Ruth Spellman OBE -General Secretary, Workers’ Educational Association. Previously Chief Executive of Chartered Management Institute, Institution of Mechanical Engineers, and Investors in People UK.
The whole thing is being facilitated by Jonathan Michie, President of Kellogg College.
We hope to provide authoritative, evidence-based, recommendations on how ‘lifewide’ adult education – i.e., for all aspects and stages of people’s lives, and not just for work – should develop over the decades ahead. Our remit is the same as proposed for the 1919 committee: “To consider the provision for, and possibilities of, Adult Education in Great Britain, and to make recommendations.”
The Commission’s report will, attempt to cover the following:
The need for lifewide adult education. Globalisation, technology and the changing world of work; threats to democracy and social cohesion; new social movements; demographic changes.
The state of British adult education today. Who provides; who takes part; who does not provide; who does not take part. What types of provision are made (subjects, approaches, locations, media, etc.), and what are not. The relative importance of different types of provision for different social groups.
The British contribution to adult education. A brief discussion of approaches developed historically in Britain, and of new practices developing today, and their contribution to democracy, civil society and personal growth.
What we can learn from international experience. From UNESCO to the OECD; key reports; the impact of the current ‘output and measurement’ craze; international research.
The structures, institutions and systems we need. Types of provision. Priorities for government: legislation, regulation, fees, public spending. What non-governmental agencies might do: local government, voluntary organisations, FE and HE, schools, private companies, etc. Meeting the needs of communities and social groups. Strengthening democracy in teaching and curriculum development.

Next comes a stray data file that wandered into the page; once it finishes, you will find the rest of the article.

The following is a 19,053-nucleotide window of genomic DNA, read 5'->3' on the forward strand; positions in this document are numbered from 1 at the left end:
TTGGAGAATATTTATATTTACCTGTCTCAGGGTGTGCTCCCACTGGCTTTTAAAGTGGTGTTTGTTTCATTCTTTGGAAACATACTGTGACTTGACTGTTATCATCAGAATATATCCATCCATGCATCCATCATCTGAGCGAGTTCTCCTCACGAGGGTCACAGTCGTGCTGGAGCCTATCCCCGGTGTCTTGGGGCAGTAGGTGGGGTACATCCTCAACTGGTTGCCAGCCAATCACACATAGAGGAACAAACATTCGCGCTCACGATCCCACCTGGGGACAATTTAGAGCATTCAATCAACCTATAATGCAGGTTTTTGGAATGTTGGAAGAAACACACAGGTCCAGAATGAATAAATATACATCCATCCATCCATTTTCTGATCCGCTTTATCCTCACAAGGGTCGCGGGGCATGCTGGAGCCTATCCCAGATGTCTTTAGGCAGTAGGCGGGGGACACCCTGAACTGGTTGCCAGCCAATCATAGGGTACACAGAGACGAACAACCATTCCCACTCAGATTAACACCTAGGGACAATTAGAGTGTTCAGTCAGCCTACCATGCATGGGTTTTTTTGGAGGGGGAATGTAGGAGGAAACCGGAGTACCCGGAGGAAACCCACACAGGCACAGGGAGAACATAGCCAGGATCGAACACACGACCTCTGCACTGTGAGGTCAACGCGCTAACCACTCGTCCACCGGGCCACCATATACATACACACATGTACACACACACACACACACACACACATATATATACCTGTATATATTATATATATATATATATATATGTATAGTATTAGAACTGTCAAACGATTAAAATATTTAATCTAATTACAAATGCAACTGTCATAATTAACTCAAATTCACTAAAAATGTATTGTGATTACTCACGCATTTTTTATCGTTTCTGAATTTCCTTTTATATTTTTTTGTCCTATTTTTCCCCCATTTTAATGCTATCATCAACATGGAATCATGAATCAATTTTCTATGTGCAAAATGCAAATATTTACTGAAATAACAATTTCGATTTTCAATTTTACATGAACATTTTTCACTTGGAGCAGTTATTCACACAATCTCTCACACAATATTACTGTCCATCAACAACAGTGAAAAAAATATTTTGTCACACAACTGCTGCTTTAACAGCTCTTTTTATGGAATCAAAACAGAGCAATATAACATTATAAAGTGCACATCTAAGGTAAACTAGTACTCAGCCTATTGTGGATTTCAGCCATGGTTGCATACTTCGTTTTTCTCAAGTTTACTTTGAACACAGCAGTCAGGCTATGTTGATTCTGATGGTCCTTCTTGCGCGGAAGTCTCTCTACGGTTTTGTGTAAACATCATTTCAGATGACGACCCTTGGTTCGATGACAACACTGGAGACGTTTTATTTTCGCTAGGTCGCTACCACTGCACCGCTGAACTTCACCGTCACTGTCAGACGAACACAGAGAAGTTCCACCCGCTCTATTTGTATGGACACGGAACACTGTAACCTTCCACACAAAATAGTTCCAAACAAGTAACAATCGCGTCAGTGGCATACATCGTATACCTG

Implementing the changes. How can the changes be brought about: overcoming the forces in government, media and society that have inhibited the development of lifewide adult education over recent decades.
University of Edinburgh actually has a long history of widening participation initiatives, but our institutional memory does seem to get lost along the way. Luckily we have splendid university archives.
‘The WOW programme was aimed at women planning to return to work –most often after pregnancy and years of domestic ‘employment’–, and sought to provide training opportunities as well as guidance over how to approach the job market, what type of opportunities might be available, and what obstacles may be encountered.’
Joanna first attended this programme, after having been stuck at home with us lot for many years, and then she became the course leader. I used to visit her in her office in a basement in Buccleuch Place. She’s very pleased to know that in my role in ISG I’ve been able to find places for ‘women returners‘ in our organisation.
After ‘WOW ‘and ‘Second Chance to Learn’, and ‘Return to Work or Study’, she then led for many years the University of Edinburgh Access Programme for part-time adult learners who wished to return to education to study humanities, social sciences or art and design.
Nice to see these things coming around again.
*just a note to say lest you be concerned, that although I found my father in the archives after his death, my mother is still very much alive.